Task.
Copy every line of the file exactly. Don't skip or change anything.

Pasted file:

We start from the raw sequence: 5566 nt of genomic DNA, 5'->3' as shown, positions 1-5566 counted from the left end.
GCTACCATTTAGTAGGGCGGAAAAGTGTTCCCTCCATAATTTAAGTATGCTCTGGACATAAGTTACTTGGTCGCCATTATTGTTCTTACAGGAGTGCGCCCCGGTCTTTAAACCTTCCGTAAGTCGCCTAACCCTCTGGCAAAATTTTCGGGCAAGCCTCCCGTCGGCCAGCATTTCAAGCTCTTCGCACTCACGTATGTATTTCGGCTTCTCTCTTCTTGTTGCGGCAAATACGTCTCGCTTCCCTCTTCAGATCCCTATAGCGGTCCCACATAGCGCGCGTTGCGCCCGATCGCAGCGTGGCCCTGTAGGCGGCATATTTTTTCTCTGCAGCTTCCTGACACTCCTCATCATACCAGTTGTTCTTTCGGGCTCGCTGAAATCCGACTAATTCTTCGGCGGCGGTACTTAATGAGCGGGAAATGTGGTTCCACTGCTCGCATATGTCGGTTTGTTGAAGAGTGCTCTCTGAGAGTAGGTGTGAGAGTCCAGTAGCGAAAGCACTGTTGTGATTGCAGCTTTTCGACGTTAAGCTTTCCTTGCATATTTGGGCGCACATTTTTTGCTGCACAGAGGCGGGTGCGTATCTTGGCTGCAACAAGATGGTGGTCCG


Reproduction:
We start from the raw sequence: 5566 nt of genomic DNA, 5'->3' as shown, positions 1-5566 counted from the left end.
GCTACCATTTAGTAGGGCGGAAAAGTGTTCCCTCCATAATTTAAGTATGCTCTGGACATAAGTTACTTGGTCGCCATTATTGTTCTTACAGGAGTGCGCCCCGGTCTTTAAACCTTCCGTAAGTCGCCTAACCCTCTGGCAAAATTTTCGGGCAAGCCTCCCGTCGGCCAGCATTTCAAGCTCTTCGCACTCACGTATGTATTTCGGCTTCTCTCTTCTTGTTGCGGCAAATACGTCTCGCTTCCCTCTTCAGATCCCTATAGCGGTCCCACATAGCGCGCGTTGCGCCCGATCGCAGCGTGGCCCTGTAGGCGGCATATTTTTTCTCTGCAGCTTCCTGACACTCCTCATCATACCAGTTGTTCTTTCGGGCTCGCTGAAATCCGACTAATTCTTCGGCGGCGGTACTTAATGAGCGGGAAATGTGGTTCCACTGCTCGCATATGTCGGTTTGTTGAAGAGTGCTCTCTGAGAGTAGGTGTGAGAGTCCAGTAGCGAAAGCACTGTTGTGATTGCAGCTTTTCGACGTTAAGCTTTCCTTGCATATTTGGGCGCACATTTTTTGCTGCACAGAGGCGGGTGCGTATCTTGGCTGCAACAAGATGGTGGTCCG